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Tag Archives | seasons

Halloween, or, sometimes nostalgia looks like Boba Fett

It starts in September, when I get the late August issues of The New Yorker.  I’m always a few weeks behind because I like to read the actual magazine, not the digital one. Usually I don’t mind reading about current events from a month or so ago…until September.

In early fall, the magazine becomes a sort of arcade of impossibility: the new theater productions I won’t see; the restaurants I won’t eat at; the movies that (maybe) I’ll get to when they come out on DVD…the list seems endless.  Husband reminds me that when we actually lived in Manhattan we didn’t get out much, unless you want to count standing by the sidelines of a soccer game in the cold as “getting out.” He’s right, but somehow, when we lived in New York, all those things listed in the magazine seemed at least theoretically possible. Now, given that I live in a city where there is one theater (reserved mostly for state celebrations or the occasional children’s musical), only one museum, and where all the restaurants have too many forks for comfort–now, none of it is possible.

Following hard on the heels of the culture-vulture issues of The New Yorker come the facebook posts of friends’ kids off to school in sweaters and new shoes, and then there are the photos of leaves turning, until I can almost smell the seasonal crisp in the air and I long for the crunch of just-picked apples on sale at the Union Square Greenmarket. True, I could just turn off facebook but then there’s that whole I-might-wither-up-and-die thing.  Turn off Facebook? I shudder to think.

It’s not really that I miss seasons–because lord knows I do not miss February–it’s just that I miss fall. I miss that gathering up of breath and energy after the sprawl of summer; I miss the beauty of those last warm days in October, when the warmth feels like a gift because you know what’s coming.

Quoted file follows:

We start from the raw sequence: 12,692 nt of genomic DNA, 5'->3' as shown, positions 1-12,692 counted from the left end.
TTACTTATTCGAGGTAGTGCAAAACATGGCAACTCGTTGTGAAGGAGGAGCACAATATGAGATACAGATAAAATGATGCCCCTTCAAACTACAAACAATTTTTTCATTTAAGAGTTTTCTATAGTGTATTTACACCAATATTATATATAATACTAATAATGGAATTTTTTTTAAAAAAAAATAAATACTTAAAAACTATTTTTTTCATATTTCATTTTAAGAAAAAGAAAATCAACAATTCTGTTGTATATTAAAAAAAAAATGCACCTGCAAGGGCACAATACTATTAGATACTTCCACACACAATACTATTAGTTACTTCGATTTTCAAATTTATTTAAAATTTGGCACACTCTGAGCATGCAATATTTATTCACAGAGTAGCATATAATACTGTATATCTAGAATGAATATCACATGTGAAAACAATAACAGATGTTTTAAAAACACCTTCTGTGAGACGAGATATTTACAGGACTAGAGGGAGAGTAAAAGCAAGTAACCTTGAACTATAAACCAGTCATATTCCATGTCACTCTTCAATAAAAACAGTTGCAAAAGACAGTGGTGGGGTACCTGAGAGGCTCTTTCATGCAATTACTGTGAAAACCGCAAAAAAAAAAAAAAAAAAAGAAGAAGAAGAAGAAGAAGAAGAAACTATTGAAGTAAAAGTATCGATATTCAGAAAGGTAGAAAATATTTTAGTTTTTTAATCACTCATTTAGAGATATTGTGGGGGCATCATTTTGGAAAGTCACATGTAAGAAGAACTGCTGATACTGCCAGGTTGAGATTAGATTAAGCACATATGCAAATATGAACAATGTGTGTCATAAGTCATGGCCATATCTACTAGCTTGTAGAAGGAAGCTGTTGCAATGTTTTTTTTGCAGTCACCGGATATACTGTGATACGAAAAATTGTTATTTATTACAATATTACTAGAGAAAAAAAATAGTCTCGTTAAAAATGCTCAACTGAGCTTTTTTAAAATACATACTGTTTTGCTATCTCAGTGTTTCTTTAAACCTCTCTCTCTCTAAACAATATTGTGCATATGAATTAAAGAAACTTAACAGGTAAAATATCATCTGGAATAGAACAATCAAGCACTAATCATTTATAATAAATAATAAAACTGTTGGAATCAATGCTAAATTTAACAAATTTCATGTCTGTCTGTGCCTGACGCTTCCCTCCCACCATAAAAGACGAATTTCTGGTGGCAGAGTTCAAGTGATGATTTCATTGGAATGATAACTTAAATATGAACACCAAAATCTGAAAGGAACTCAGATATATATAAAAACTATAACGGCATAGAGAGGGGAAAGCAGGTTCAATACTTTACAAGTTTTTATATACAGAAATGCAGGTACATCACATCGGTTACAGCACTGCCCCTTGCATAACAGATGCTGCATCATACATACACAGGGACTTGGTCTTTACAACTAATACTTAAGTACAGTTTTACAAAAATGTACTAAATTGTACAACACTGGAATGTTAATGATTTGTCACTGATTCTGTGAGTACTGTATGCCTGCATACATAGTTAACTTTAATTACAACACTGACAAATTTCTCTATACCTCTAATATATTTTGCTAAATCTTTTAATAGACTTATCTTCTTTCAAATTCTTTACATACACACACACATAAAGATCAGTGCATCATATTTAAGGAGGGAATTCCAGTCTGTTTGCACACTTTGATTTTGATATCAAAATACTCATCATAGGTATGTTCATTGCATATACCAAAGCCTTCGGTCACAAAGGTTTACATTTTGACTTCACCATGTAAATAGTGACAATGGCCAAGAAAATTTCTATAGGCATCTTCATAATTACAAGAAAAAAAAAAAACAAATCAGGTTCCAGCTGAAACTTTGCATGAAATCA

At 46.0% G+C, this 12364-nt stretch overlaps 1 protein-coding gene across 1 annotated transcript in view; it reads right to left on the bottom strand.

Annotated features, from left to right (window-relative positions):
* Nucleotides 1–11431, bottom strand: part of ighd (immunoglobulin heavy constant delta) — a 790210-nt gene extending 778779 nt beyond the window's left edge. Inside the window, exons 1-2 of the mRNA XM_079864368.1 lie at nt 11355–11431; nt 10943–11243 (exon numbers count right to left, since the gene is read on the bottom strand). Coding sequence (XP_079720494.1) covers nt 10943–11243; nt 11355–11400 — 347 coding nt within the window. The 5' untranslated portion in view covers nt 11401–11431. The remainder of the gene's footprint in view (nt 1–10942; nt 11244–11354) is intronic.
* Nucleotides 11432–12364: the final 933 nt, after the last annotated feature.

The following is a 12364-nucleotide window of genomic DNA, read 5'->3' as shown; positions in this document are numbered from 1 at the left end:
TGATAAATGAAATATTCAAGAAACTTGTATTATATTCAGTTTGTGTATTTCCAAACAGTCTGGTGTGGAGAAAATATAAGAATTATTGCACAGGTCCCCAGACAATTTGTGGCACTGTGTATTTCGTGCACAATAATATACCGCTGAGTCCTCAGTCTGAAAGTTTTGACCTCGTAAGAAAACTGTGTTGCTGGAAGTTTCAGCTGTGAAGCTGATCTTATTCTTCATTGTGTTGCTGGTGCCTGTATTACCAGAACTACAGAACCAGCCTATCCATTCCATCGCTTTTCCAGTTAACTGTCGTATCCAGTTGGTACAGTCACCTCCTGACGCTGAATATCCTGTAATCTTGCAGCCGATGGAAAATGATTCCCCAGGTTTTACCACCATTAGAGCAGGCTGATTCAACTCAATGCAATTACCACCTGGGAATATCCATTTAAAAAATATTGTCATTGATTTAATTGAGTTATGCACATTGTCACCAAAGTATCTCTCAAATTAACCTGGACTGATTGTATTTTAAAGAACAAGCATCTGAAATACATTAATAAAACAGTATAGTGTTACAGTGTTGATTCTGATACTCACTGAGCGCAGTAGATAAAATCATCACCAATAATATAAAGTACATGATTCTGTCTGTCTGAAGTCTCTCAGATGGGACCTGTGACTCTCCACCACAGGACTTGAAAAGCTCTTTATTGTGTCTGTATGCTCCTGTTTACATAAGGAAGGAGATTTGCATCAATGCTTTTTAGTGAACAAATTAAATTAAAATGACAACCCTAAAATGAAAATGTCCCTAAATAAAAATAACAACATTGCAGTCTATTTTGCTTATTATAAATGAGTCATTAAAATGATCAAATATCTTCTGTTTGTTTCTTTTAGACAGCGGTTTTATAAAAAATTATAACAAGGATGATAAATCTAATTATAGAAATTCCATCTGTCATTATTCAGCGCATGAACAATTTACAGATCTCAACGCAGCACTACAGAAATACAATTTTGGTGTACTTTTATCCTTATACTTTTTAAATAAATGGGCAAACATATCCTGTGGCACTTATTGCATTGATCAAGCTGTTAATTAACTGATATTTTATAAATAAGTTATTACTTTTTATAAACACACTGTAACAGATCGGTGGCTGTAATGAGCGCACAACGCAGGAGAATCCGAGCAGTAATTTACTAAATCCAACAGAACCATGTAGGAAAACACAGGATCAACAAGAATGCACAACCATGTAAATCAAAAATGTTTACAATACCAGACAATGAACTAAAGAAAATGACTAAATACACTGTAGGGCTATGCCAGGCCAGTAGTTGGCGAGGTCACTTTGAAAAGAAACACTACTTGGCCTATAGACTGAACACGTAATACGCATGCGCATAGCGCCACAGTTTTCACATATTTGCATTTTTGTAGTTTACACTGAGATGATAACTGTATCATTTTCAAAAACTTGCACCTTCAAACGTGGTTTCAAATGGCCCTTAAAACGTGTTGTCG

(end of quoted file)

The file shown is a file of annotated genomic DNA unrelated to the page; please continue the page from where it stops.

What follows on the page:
And aside from that maudlin stuff, you know what else I miss? Boots. I loves me some boots and although some women wear boots in the winter months here, I just cannot bring myself to put on a pair of motorcycle boots when it’s 90F outside.

There’s a double nostalgia whammy in October and November–Halloween and Thanksgiving, neither of which, as you might imagine, are very big in the UAE.  I’ve never been one of those people who does the full Halloween costume and decorations thing, but I like the occasional witches hat and pumpkin carving and I have a serious candy corn addiction, which is really hard to feed here (I guess that’s not entirely a bad thing, at least according to my dentist. And my hips).  There are isolated tricksy-treatsy spots around town, mostly in the expat neighborhoods where lots of Americans live; and some of the shops have Halloween decorations, but mostly Halloween comes and goes with just a blip.

We bought Caleb’s costume this summer when we were in New York, where the Halloween shops are always open; Liam didn’t want to get a costume because at almost thirteen, he’s decided (sort of) that he’s just too cool for such things.

I guess because I’m missing “home” so much these days, I took a great deal of pleasure in how excited Caleb was about his costume, even though I hate store-bought costumes and am not a big “Star Wars” fan (practically heresy in my household).  He is not Boba Fett, although I kept calling him that. He is dressed as Pre Vizsla, an entirely different Mandalorian fighter. I mean duh, right? Keep it straight.

IMG_7410

There is one way in which Abu Dhabi keeps pace with New York.  The shops here also have seasonal marketing schizophrenia (SMS). SMS renders stores incapable of marketing only one holiday at a time.

IMG_7408trick or hohoho?

Continue Reading · on November 2, 2013 in Abu Dhabi, expat, family, Kids, UAE